When constructing or running simulations, you may want to query or modify values associated with all, or some of, the objects in your model (such as zones, nodes, blocks, balls, contacts, rockbolts, etc.). This may be to measure results like stress or displacement, to assign a calculated extra variable for plotting, or to adjust a property value. There are several ways to identify and navigate across all these objects using loops, splitting, and operators — with each one becoming easier and faster to execute.
Since the earliest Itasca software, such objects were stored in a linked list. The standard approach was to use a While Loop to traverse all the pointers of any object.
Several versions ago, a new ForEach Loop statement was added to FISH to simplify iterating through all the different objects. This approach simplifies the FISH function, especially for 3DEC where you may need to traverse across all the blocks and zones within each block, requiring nested loops using the Loop While approach. Note that if you are using the “converto” tool in 3DEC or FLAC3D, any While Loops will be retained, although with updated syntax (e.g., zone_head will become zone.head), and not converted to ForEach Loops.
With the advent of multi-threaded FISH, splitting and operators became available. FISH splitting allows a function to be executed repeatedly on each element (object) of an aggregate type (a list, array, container of objects, etc.). FISH operators are a special class of function designed to be executed in a multi-threaded environment.
This tutorial concludes by reviewing the model property distributions via the PROPERTY command.
In the FLAC3D Hoek-Brown Slope example in the documentation, and shown below, a constant value of 30 MPa (highlighted in yellow) is assigned across the model for the Hoek-Brown intact rock strength parameter (σci) — the Hoek-Brown constitutive model property constant-sci — in FLAC3D. Note that the command model random 9999 has been added, where 9999 is the seed value. This ensures that the same pseudo-random values will be generated in the model each time it's run.
In the following tutorial, the constant-sci property value in each zone will be adjusted using a pseudo-random uniform distribution of 30 ±10 MPa, which will provide a degree of rock strength variability across the model, as shown in the figure below. Of course, other properties could also be adjusted in the same manner.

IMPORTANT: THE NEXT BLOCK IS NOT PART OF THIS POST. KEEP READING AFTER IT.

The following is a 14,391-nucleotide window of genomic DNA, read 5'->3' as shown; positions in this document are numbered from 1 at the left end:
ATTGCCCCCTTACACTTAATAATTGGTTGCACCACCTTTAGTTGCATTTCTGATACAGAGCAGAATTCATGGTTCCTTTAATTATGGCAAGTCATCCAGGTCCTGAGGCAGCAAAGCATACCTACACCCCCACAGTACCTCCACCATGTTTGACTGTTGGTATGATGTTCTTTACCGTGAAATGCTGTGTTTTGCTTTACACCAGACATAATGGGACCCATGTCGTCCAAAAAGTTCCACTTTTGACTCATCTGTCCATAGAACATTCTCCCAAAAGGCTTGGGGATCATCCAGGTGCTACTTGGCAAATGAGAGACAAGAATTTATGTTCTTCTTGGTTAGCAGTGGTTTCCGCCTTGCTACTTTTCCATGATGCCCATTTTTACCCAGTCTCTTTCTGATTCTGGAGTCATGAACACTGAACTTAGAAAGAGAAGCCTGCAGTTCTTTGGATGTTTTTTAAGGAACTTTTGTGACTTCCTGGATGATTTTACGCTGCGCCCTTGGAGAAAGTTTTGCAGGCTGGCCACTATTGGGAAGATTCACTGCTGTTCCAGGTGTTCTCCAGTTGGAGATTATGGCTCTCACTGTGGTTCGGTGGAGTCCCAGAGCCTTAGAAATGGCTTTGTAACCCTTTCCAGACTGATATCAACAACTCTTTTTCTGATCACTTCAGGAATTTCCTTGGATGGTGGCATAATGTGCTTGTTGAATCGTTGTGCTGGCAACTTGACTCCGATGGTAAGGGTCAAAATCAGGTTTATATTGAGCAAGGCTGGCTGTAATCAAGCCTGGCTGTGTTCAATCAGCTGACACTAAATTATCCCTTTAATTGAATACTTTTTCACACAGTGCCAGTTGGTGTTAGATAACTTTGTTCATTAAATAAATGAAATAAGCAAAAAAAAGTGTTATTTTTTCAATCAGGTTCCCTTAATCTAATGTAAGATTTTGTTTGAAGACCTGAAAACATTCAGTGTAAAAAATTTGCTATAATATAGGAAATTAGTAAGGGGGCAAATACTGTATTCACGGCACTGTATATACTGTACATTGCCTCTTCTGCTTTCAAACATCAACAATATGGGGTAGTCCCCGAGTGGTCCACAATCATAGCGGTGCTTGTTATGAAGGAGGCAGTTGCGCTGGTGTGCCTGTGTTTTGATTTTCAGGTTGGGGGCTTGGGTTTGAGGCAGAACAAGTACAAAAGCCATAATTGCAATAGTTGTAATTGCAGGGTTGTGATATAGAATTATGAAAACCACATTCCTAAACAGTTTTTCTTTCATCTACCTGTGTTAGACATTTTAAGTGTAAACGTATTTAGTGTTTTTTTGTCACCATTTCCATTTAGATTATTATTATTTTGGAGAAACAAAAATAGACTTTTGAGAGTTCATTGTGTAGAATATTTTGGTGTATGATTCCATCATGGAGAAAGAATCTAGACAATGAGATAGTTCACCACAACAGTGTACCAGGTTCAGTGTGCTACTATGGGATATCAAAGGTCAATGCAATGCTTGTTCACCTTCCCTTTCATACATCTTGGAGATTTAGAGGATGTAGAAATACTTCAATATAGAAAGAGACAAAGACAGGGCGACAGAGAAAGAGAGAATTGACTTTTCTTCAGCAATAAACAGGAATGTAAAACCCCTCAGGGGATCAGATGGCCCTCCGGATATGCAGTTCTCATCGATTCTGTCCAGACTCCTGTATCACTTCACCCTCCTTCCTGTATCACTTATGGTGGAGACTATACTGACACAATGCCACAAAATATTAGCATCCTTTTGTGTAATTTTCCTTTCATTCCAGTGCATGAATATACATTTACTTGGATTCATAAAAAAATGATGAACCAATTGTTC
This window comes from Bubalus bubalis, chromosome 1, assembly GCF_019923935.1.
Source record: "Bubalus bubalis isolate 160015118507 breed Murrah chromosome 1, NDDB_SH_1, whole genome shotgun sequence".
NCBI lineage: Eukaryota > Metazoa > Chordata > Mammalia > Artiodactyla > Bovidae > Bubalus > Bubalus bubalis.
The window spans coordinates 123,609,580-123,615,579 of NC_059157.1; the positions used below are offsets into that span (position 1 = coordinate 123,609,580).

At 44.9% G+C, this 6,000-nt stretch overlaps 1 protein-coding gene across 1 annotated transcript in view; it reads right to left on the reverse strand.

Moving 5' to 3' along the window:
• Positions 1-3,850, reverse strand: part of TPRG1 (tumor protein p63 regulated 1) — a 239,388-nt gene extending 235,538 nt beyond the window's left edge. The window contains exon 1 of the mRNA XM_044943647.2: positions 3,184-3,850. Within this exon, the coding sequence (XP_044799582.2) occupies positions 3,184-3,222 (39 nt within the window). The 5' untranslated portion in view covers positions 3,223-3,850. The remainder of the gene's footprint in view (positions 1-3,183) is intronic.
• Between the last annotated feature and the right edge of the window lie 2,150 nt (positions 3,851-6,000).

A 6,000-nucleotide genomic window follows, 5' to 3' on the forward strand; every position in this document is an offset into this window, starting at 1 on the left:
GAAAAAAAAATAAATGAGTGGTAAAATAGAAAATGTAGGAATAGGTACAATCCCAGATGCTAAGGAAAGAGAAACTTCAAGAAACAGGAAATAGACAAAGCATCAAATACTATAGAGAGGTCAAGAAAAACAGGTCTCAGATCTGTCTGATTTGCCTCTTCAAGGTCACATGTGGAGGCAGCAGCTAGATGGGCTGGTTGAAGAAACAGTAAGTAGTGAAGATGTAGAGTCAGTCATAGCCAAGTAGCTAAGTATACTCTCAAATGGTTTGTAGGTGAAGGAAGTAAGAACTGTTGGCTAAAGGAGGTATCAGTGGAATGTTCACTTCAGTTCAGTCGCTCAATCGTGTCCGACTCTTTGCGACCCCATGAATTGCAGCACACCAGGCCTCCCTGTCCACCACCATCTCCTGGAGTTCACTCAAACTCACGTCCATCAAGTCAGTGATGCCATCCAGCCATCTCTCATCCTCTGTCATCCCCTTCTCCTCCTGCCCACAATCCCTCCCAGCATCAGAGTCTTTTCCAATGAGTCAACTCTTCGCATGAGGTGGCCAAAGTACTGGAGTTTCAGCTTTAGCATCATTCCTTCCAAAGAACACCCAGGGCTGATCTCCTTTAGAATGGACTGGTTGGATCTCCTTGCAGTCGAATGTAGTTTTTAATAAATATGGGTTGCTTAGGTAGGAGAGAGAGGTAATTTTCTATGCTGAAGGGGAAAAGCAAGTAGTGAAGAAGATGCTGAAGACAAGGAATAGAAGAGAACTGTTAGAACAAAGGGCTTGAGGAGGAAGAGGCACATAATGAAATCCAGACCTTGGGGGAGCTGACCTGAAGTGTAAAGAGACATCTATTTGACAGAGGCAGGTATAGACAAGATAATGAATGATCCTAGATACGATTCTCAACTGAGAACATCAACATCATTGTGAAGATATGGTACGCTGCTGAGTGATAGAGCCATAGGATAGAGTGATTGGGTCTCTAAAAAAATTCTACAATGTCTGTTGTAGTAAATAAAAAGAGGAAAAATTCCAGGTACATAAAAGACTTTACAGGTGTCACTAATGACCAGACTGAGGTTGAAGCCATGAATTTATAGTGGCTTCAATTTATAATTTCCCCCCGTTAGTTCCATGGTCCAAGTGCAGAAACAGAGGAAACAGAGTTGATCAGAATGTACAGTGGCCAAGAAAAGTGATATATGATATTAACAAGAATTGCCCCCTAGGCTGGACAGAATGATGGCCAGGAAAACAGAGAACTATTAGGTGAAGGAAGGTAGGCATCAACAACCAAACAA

The following sections illustrate a series of FISH functions to demonstrate how to use loops, splitting, and operators to traverse the model zones and assign a pseudo-random distribution for the constant-sci property.
In the following FISH function (random_Sci_LW), the conventional While Loop is utilized. For each zone, a random value is produced using the intrinsic FISH function math.random.uniform that pseudo-randomly generates a value between 0 and 1. By multiplying this value by the lower desired strength and adding the difference between the upper and lower strengths, a distribution of values ranging from 20 to 40 MPa is produced. Properties are assigned using the intrinsic function zone.prop, where fred is the zone pointer and the property name is a string, in this case ‘constant-sci’. You can find all the property names by referencing the constitutive model in the documentation.
In the following FISH function (random_Sci_FE), the ForEach Loop is used. This syntax is more compact than the While Loop, and is available for practically every object; In the following FISH function, the loop traverses the zone.list, which contains all the zone pointers, again assigned to the variable fred. Note that the use of the local keyword before any variable is optional and provides flexibility to reuse the same variable name(s) in multiple functions without another function overriding another. Random values are generated and assigned to the constant-sci property in each zone as before.